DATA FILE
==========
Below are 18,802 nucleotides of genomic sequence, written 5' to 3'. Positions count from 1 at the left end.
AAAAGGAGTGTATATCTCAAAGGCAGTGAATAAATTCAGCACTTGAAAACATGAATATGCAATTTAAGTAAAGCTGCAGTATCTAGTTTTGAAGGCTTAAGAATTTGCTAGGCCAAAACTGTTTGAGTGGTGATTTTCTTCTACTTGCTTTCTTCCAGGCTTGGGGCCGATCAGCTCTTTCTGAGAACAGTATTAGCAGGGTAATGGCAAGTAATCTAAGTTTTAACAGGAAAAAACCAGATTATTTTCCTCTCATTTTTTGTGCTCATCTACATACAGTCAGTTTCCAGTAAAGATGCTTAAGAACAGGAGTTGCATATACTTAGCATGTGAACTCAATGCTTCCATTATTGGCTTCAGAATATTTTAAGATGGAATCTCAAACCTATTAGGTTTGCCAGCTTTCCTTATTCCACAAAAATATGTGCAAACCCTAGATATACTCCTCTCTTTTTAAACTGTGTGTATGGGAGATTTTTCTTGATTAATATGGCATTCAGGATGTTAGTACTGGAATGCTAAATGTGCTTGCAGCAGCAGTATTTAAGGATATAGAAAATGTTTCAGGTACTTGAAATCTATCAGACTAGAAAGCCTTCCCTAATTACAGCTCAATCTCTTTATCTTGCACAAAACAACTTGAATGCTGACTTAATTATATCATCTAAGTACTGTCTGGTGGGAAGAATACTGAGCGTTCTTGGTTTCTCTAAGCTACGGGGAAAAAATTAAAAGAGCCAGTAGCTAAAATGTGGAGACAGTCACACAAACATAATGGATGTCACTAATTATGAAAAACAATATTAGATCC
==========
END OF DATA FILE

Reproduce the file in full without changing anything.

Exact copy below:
Below are 18,802 nucleotides of genomic sequence, written 5' to 3'. Positions count from 1 at the left end.
AAAAGGAGTGTATATCTCAAAGGCAGTGAATAAATTCAGCACTTGAAAACATGAATATGCAATTTAAGTAAAGCTGCAGTATCTAGTTTTGAAGGCTTAAGAATTTGCTAGGCCAAAACTGTTTGAGTGGTGATTTTCTTCTACTTGCTTTCTTCCAGGCTTGGGGCCGATCAGCTCTTTCTGAGAACAGTATTAGCAGGGTAATGGCAAGTAATCTAAGTTTTAACAGGAAAAAACCAGATTATTTTCCTCTCATTTTTTGTGCTCATCTACATACAGTCAGTTTCCAGTAAAGATGCTTAAGAACAGGAGTTGCATATACTTAGCATGTGAACTCAATGCTTCCATTATTGGCTTCAGAATATTTTAAGATGGAATCTCAAACCTATTAGGTTTGCCAGCTTTCCTTATTCCACAAAAATATGTGCAAACCCTAGATATACTCCTCTCTTTTTAAACTGTGTGTATGGGAGATTTTTCTTGATTAATATGGCATTCAGGATGTTAGTACTGGAATGCTAAATGTGCTTGCAGCAGCAGTATTTAAGGATATAGAAAATGTTTCAGGTACTTGAAATCTATCAGACTAGAAAGCCTTCCCTAATTACAGCTCAATCTCTTTATCTTGCACAAAACAACTTGAATGCTGACTTAATTATATCATCTAAGTACTGTCTGGTGGGAAGAATACTGAGCGTTCTTGGTTTCTCTAAGCTACGGGGAAAAAATTAAAAGAGCCAGTAGCTAAAATGTGGAGACAGTCACACAAACATAATGGATGTCACTAATTATGAAAAACAATATTAGATCC